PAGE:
Canis Lupus V
Canis Lupus V
The Grey Wolf of the Americas – The Recovery
Historically, few animals have been as misunderstood as the wolf and, as a result, it has been brought dangerously close to extinction. Because of the champion efforts of naturalists, wild life advocates, and the support and financial giving of wolf lovers, the tide is turning; the protection and recovery of the grey wolf population in America is proving to be very successful. I am proud that my home state of Minnesota has taken such a strong leadership role in these efforts!
Canis Lupus V is the new addition to the Hidden Creations Wolf series and is a celebration of the efforts of so many who have given so much of themselves to help in the recovery of the American grey wolf.
Graphite on board 20 X 32 by Steven Paul Carlson, hand colored Gicleé prints available.
Wolves in North America
Before the arrival of European settlers, wolves ranged widely across the continent, from coast to coast and from Canada to Mexico. Two species are found in North America, the gray wolf, with its various subspecies, and the red wolf. Historically, gray wolves were found throughout most of the United States, Canada, and Mexico, with red wolves primarily inhabiting the southeastern United States.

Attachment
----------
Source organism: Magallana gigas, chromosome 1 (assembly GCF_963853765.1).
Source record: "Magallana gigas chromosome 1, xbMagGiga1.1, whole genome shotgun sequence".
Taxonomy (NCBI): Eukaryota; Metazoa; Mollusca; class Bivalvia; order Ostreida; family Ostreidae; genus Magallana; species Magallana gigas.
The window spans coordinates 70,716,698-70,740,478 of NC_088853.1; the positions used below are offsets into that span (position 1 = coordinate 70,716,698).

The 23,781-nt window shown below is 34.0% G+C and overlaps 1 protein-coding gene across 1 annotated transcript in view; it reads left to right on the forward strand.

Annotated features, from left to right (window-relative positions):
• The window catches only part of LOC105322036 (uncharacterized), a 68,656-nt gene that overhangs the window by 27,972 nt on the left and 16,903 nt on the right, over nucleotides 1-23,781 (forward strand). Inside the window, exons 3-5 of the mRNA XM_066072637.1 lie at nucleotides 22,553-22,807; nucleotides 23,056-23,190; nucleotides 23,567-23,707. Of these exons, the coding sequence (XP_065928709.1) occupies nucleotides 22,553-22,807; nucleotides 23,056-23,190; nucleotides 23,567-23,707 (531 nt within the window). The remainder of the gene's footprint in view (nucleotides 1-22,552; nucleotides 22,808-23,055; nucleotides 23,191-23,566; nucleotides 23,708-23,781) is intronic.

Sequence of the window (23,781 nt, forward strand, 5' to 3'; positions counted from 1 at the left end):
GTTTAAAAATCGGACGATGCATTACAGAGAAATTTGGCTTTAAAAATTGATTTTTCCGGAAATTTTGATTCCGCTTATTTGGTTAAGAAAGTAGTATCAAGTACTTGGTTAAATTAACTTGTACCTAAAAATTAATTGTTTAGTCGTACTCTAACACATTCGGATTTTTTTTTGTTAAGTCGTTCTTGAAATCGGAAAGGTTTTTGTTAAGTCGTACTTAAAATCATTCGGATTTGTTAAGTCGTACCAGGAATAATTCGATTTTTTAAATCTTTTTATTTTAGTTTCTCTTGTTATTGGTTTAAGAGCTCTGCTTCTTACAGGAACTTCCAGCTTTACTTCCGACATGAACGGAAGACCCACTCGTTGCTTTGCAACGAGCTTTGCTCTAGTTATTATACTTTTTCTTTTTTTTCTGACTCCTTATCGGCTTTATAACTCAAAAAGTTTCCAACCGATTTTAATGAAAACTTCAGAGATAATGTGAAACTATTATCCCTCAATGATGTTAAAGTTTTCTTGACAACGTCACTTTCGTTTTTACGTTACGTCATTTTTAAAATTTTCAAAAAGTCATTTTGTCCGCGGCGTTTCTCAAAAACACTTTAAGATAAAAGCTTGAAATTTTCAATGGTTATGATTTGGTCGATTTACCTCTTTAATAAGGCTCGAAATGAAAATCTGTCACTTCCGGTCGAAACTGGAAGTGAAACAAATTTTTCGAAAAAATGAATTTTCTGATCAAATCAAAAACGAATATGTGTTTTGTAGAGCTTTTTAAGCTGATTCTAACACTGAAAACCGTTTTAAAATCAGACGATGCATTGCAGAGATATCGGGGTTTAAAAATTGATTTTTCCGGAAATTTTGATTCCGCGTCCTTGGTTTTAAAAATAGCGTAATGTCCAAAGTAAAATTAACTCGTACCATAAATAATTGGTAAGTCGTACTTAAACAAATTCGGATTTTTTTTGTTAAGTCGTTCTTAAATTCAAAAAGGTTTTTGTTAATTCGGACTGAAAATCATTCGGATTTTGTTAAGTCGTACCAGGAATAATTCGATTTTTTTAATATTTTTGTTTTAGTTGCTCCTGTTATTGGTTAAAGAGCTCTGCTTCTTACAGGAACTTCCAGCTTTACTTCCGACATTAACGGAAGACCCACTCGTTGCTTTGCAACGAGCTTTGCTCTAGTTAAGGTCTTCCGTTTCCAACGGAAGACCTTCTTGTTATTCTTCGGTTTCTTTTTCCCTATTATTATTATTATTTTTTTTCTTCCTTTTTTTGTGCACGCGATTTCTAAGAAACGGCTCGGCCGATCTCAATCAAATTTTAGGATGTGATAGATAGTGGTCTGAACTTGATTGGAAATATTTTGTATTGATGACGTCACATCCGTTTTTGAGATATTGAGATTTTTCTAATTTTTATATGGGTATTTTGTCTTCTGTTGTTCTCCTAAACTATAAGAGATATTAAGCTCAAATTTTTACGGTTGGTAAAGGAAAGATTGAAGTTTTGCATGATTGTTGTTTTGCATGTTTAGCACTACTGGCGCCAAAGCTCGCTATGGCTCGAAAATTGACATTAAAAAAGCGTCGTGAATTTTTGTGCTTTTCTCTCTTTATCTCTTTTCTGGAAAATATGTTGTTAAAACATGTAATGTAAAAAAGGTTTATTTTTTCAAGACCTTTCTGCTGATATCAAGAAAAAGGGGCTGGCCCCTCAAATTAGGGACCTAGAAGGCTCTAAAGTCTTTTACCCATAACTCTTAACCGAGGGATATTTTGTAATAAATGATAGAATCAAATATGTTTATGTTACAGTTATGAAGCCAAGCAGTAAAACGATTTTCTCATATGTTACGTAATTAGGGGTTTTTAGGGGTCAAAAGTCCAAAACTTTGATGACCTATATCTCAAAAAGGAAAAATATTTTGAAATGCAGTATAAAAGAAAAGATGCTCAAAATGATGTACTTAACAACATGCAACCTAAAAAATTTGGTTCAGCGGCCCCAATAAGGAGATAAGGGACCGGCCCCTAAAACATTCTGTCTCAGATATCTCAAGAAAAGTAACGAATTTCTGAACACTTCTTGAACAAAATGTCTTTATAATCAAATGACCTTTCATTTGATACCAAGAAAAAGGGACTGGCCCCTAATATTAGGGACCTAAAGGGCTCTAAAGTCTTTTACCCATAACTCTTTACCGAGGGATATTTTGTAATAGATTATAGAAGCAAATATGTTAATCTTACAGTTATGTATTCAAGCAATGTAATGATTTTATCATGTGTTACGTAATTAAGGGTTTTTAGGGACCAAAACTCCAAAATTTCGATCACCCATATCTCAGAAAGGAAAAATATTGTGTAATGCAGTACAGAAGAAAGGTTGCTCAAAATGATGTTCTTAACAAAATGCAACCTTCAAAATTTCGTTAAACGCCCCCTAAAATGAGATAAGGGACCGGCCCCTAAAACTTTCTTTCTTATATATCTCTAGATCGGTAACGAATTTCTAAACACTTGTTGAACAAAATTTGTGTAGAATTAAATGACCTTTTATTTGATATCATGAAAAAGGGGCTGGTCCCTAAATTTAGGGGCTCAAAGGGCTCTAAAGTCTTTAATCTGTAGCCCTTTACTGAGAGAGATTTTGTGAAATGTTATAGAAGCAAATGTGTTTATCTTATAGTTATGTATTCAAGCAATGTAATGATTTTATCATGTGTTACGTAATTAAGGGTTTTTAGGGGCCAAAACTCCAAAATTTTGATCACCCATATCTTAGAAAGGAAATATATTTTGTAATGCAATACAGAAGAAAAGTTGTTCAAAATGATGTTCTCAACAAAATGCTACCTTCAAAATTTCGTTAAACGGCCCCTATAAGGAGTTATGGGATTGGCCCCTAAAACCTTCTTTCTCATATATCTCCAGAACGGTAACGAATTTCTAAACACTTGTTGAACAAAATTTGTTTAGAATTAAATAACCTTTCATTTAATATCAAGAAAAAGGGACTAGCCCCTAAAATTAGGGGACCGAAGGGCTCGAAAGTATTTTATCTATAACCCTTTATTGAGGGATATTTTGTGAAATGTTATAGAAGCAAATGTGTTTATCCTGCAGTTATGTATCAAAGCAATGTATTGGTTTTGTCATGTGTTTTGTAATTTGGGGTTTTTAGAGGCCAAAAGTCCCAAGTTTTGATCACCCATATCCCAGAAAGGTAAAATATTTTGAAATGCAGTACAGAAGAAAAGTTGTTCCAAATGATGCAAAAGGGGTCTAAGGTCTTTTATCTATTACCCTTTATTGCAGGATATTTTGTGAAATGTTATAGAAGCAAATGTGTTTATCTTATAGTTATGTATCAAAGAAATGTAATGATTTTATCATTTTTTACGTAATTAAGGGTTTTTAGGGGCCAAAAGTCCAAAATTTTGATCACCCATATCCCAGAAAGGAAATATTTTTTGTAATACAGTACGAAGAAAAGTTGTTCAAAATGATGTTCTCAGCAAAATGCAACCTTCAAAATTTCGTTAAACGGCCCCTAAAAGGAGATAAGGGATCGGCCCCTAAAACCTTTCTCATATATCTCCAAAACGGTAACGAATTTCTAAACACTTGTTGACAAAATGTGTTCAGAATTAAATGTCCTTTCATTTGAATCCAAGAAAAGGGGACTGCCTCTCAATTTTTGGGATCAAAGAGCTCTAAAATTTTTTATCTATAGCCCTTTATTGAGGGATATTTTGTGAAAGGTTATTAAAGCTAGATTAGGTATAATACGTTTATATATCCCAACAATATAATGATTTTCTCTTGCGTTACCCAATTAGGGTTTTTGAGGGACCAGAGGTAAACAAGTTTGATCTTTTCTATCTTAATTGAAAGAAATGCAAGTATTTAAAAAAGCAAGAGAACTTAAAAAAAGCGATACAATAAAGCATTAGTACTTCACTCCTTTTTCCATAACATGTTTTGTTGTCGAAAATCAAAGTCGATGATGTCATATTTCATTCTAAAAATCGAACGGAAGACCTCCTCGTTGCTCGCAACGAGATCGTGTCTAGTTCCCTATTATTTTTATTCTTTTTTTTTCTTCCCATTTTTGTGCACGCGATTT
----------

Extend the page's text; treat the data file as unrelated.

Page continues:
Wolves play an important role as predator in the ecosystems they inhabit. They feed primarily on large mammals, such as deer and elk, removing sick and injured animals from the populations. They are highly social, living in packs and hunting and raising young cooperatively.
As the country was settled, native prey species dropped and numbers of domestic animals increased. The belief by settlers that wolves endangered livestock prompted efforts to eradicate wolves throughout their range. In the United States, large-scale predator control programs were carried out, with wolves hunted and killed nearly to extinction.
By the middle of the 20th century, few wolves existed in the Lower 48 states. Only several hundred gray wolves in Minnesota remained, with a few red wolves and an occasional Mexican gray wolf reported. Both the Mexican gray wolf and the red wolf were eventually completely eliminated in the wild, and prior to recent reintroduction efforts, existed only in captivity.
Gray wolves in the Lower 48 states now number about 2,600, with more than 2,000 of them estimated in Minnesota. Currently all wolves in the Lower 48 states, with the exception of gray wolves in Minnesota, are listed as endangered under the Endangered Species Act. Minnesota wolves are listed as threatened.
Recovery plans have been developed for wolves in various parts of the country, with the goal of ultimately removing the wolf from the list of endangered and threatened species.